Call for Papers: 'Family and Community'
Guest Editor: Nerida Chazal
Anti-Trafficking Review calls for papers for a Special Issue themed ‘Family and Community’.
Families and communities play an important role in people’s experiences with migration and trafficking. People often migrate and accept or remain in exploitative work due to the need to earn money for their children’s or siblings’ education, elderly parents’ healthcare and other needs, to repay a family debt, or to leave an abusive spouse. During the migration or trafficking situation, families learn to cope without their departed member; however, they are often plagued by worries about them, sometimes for many years. Upon return, some families are supportive of the individual while others may place blame or shame on them for loss of wages or activities that they engaged in during their migration or trafficking experience. Despite these well-known dynamics, trafficking literature focuses primarily on migrants and survivors and not their family.
The aim of this special issue of Anti-Trafficking Review will be to explore the experiences, needs, and roles of those in the immediate environment of migrants and survivors of trafficking – their parents, siblings, spouses, children, extended family, and community.
We hope that the issue will contribute to a better understanding of family dynamics in the context of migration, trafficking, and precarious work and the development of programmes to address migrants’, survivors’ and workers’ needs as part of their family and community.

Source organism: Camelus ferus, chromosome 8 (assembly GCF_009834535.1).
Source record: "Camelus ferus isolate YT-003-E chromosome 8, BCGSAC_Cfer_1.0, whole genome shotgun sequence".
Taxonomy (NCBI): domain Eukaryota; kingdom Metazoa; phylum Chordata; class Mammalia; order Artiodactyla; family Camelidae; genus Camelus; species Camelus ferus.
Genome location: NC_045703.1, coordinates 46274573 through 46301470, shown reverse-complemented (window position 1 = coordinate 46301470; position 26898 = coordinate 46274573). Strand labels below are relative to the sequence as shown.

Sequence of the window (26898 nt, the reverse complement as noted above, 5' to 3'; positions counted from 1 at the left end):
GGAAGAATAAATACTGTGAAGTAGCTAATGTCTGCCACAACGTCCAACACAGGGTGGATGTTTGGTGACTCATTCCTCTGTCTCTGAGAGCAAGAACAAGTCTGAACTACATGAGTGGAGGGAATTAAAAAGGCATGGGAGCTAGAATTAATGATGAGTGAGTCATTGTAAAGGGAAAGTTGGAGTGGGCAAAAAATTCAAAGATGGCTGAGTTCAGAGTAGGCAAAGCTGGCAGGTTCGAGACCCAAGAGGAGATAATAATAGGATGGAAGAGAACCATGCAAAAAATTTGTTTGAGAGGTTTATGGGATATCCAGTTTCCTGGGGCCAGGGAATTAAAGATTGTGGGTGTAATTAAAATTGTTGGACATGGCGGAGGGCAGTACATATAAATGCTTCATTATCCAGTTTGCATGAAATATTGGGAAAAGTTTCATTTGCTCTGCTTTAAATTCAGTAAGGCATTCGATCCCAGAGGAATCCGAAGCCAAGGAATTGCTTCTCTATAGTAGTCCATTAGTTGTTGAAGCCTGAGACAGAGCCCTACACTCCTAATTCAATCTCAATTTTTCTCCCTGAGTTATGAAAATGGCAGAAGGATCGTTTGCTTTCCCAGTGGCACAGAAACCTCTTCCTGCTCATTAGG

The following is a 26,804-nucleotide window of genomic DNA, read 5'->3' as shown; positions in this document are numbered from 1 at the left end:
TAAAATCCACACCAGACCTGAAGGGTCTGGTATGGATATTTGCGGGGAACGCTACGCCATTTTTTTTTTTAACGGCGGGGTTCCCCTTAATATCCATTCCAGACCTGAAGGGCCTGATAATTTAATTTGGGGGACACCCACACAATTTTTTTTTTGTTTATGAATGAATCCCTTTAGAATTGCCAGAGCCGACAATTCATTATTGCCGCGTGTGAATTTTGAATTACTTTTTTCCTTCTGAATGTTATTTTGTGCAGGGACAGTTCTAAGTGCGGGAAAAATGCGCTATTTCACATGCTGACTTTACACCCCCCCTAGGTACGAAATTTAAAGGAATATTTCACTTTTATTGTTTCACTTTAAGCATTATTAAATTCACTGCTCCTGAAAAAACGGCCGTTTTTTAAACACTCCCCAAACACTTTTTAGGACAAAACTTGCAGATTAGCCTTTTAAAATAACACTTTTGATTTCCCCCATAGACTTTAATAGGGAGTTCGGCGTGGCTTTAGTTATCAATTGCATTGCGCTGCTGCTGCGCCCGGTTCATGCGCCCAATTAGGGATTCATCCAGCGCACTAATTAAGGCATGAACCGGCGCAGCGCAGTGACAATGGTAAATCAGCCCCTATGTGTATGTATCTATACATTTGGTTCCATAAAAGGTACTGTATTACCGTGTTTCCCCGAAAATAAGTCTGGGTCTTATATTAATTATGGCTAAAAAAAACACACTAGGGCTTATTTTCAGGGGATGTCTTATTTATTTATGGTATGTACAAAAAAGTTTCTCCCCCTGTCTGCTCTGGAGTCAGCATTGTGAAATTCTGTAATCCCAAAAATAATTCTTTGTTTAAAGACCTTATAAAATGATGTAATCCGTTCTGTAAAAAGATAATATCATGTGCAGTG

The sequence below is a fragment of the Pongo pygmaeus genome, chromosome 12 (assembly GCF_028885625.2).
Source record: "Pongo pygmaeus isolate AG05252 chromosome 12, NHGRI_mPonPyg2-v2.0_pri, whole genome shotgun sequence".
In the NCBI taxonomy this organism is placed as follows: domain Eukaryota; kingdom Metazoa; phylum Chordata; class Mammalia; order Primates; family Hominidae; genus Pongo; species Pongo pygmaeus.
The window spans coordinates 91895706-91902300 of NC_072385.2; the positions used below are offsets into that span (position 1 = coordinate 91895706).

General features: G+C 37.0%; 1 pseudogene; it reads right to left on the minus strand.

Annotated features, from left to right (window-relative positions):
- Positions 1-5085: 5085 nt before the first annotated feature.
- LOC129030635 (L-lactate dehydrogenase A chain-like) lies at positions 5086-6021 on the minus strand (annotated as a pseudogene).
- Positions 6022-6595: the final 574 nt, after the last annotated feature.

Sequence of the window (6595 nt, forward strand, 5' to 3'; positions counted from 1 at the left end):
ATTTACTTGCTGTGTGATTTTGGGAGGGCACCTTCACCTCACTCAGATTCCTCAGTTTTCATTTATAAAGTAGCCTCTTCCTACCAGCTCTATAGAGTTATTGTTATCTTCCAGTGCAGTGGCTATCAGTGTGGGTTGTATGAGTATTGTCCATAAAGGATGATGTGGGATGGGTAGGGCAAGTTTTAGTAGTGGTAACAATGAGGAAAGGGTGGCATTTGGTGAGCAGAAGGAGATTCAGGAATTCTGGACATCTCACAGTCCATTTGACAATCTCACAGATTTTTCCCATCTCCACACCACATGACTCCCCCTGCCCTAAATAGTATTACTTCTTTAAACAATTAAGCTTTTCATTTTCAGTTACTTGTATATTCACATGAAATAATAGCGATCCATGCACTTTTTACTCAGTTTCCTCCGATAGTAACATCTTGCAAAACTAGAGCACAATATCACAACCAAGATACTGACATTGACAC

Contributors are invited to engage with, but need not limit themselves to, the following topics:
- Care for the family as primary motivation for migration and trafficking, including analyses of people’s vulnerability to exploitation resulting from gendered expectations of them as breadwinners.
- The role of domestic violence and problematic relationships (involving drinking, gambling, or absconding husbands, for example) in driving migration and trafficking.
- Weak welfare state provisions (such as non-existing or inaccessible healthcare, childcare and elderly care) and family debt as motivations for migration and trafficking.
- The role of family members who facilitate trafficking, including their motivations and the impact of familial involvement in trafficking on victims and criminal justice processes. This could include explorations of family involvement in forced marriage cases.
- Family experiences of their child, wife, husband, sibling, etc. being trafficked. Impact of trafficking on victims’ children.
- How victims stay in touch with their families throughout the trafficking process, including the impact on parenting and relationships, and remittances they send (if any).
- Evaluations of family reunification visas, processes, and cases.
- The way migrants and survivors are accepted by their family and community upon return, including analyses of family rejection and stigma and discussion of the availability of holistic services for family members.
- Emerging issues that involve family relationships, such as surrogacy, illegal adoption, and orphanage trafficking as forms of exploitation.
Deadline for Submissions: 1 July 2024
In addition to full-length conceptual, research-based, or case study thematic papers, we invite book reviews, collaborative interviews, and short, blog-style articles related to the issue’s theme. We particularly encourage contributions from service providers, advocates, people with lived experience, and their family members.
Word count for full article submissions: 5,000 - 7,000 words, including footnotes, author bio, and abstract.
Word count for short article submissions: 1,200 - 1,500 words, including footnotes and author bio.
Special Issue to be published in April 2025.